MASTERSON, District Judge.
Defendant, Paul Albert Hoffmann, was indicted for refusal to submit to induction into the Armed Forces in violation of 50 U.S.C. App. § 462. When the case came to trial, the parties stipulated to the admission into evidence of a certified copy of defendant's Selective Service File and the relevant official minutes of defendant's local board. Thereupon the Government rested and the defendant moved to dismiss. In substance, defendant's motion is for a judgment of acquittal and it will be treated as such.
The issue we must decide is a narrow one. The Government concedes
that defendant made out a prima facie case that he is conscientiously opposed to war in any form,
and that the opposition is based upon religious training belief, as the term has been construed by the Supreme Court.
The local board could reject defendant's conscientious objector claim only if it found that these beliefs were not sincerely held. Witmer v. United States, 348 U.S. 375, 75 S. Ct. 392, 99 L. Ed. 428 (1955).
In Scott v. Commanding Officer, 431 F.2d 1132 (3rd Cir. 1970), the Court of Appeals held that the rejection of a registrant's prima facie case for conscientious objector status without any statement of reasons vitiates the legality of his induction order. Although the Scott decision was subsequent to the local board's action, it is clearly applicable to the facts of this case. United States v. Crownfield, 439 F.2d 839 (3rd Cir. 1971). We have concluded that the action of the local board
in this case does not satisfy the requirements of Scott and, therefore, defendant's induction order was invalid.
Defendant was initially given the Selective Service Classification II-S upon entering college in 1964. Prior to graduation, defendant applied to a number of graduate schools and also to VISTA, but these applications were unsuccessful. Upon graduation from college, defendant was reclassified I-A, and he took employment in a bakery. In October, 1968, defendant was notified to report for a pre-induction physical examination. After securing a transfer of the place of examination, he reported, and, on December 6, 1968, was found qualified.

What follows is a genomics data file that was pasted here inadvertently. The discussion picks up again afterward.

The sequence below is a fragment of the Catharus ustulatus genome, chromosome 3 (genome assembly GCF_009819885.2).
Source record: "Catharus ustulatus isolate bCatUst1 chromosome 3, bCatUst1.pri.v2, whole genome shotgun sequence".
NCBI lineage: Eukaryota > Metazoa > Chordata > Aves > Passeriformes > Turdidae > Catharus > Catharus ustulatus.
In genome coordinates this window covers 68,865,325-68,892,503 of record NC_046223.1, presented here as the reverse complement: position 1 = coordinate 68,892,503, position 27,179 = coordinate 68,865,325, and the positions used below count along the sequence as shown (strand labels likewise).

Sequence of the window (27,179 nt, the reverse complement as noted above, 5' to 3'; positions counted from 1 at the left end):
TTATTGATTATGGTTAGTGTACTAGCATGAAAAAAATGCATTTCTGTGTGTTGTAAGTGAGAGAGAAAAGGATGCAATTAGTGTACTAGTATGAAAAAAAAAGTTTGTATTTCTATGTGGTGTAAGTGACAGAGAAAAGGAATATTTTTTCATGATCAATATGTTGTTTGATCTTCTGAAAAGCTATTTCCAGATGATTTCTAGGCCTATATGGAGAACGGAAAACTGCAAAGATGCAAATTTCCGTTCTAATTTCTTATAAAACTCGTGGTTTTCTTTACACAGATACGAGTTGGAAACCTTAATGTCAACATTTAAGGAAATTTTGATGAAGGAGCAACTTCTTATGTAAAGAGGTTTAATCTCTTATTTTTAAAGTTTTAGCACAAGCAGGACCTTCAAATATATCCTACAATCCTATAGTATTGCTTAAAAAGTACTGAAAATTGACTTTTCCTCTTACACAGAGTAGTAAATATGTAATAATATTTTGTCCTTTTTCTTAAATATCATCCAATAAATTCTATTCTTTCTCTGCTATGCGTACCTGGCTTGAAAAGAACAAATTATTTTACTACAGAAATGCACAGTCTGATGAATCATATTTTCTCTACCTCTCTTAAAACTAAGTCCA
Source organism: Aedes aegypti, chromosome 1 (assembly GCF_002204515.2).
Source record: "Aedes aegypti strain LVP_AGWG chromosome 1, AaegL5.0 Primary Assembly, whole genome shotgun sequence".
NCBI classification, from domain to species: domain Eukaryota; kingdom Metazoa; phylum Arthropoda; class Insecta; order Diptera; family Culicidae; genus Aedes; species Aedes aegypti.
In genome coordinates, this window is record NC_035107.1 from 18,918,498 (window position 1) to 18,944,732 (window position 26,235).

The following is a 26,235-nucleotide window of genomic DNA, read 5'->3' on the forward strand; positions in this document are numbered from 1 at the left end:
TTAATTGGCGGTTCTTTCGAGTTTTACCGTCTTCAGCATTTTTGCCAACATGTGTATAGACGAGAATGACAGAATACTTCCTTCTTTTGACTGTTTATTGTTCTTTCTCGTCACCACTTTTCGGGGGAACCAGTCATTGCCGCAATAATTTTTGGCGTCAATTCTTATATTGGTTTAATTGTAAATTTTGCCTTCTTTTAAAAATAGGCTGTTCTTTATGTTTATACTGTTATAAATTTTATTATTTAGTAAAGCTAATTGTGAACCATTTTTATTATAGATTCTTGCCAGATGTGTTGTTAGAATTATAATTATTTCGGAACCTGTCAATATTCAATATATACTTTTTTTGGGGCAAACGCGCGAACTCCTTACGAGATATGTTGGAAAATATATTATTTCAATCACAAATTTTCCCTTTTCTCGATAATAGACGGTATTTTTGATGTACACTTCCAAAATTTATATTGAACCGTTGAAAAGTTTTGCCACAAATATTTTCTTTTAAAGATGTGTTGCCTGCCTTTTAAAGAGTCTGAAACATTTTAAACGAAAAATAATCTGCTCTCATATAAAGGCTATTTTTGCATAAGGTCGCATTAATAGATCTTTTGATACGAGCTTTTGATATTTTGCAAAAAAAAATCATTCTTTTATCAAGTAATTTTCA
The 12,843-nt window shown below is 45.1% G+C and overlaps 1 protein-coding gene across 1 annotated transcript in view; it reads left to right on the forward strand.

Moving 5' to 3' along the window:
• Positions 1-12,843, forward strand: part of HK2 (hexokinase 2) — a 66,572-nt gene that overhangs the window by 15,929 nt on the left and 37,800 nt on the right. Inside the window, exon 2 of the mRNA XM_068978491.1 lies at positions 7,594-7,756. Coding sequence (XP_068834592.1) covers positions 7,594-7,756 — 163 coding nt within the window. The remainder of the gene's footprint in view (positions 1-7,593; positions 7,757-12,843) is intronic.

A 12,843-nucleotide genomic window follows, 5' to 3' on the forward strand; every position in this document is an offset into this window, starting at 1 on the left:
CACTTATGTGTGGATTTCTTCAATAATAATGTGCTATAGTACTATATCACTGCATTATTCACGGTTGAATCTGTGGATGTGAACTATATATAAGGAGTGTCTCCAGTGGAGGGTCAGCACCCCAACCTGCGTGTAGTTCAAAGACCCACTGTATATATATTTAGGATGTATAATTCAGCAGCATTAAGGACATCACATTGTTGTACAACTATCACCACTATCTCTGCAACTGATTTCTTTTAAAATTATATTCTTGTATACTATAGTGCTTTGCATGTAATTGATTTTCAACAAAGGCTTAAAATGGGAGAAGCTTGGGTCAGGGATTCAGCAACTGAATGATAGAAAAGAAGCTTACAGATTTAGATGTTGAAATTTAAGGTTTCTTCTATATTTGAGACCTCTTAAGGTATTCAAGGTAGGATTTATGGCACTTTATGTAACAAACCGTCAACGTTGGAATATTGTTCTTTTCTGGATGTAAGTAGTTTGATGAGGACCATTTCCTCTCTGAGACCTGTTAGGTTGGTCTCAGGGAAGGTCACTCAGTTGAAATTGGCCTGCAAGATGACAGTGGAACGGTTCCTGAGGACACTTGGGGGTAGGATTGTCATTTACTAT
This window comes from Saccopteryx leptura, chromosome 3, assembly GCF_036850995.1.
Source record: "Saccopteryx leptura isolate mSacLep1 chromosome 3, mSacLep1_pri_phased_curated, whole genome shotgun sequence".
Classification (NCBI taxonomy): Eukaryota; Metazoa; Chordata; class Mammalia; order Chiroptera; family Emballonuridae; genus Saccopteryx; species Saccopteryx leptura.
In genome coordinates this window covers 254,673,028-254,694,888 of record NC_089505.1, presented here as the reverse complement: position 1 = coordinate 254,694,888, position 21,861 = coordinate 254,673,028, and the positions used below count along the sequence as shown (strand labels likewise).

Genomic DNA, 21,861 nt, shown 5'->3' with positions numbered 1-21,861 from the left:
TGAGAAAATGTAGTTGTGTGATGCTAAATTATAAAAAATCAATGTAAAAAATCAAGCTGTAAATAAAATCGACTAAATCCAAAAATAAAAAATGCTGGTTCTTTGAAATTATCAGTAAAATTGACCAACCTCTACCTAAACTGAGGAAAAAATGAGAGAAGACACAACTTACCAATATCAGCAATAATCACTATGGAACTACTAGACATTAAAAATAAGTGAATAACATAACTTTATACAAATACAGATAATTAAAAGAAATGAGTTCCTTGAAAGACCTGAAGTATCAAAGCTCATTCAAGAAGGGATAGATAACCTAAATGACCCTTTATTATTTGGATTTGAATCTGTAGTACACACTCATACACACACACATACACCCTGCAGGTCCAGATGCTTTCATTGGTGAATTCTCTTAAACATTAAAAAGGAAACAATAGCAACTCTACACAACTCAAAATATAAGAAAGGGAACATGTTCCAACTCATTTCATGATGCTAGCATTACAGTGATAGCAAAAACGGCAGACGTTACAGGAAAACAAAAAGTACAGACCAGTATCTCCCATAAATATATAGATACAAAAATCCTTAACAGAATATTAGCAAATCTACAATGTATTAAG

On November 27, 1968, defendant had requested Form 150 for applying for reclassification as a conscientious objector. The completed Form 150, including twenty-one (21) typed pages explaining his beliefs and their development, was returned to the local board on January 6, 1969. The application was supported by a number of letters from family members and college professors which attest to Mr. Hoffmann's sincerity and honesty.
On April 23, 1969, defendant appeared before the local board for an interview at which he was orally questioned and filled out another questionnaire. The local board's summary of this interview is set out in full as follows:
"Registrant appeared with his brother, Erik P. Hoffmann, P.H.D. Verbal answers to suggested questions conformed substantially to statements dated 1/6/69 and 4/23/69. Registrant sometimes is hazy in his thinking and circumspect in his answers -- 1A -- Facts do not warrant reopening. He was not a CO in 1964, only became one in later years. Now employed as a stock clerk in a bakery. Does not participate in any community betterment activities in spite of his having been turned down by Vista for lack of community experience and his professed desire to still participate in Vista." (Emphasis added.)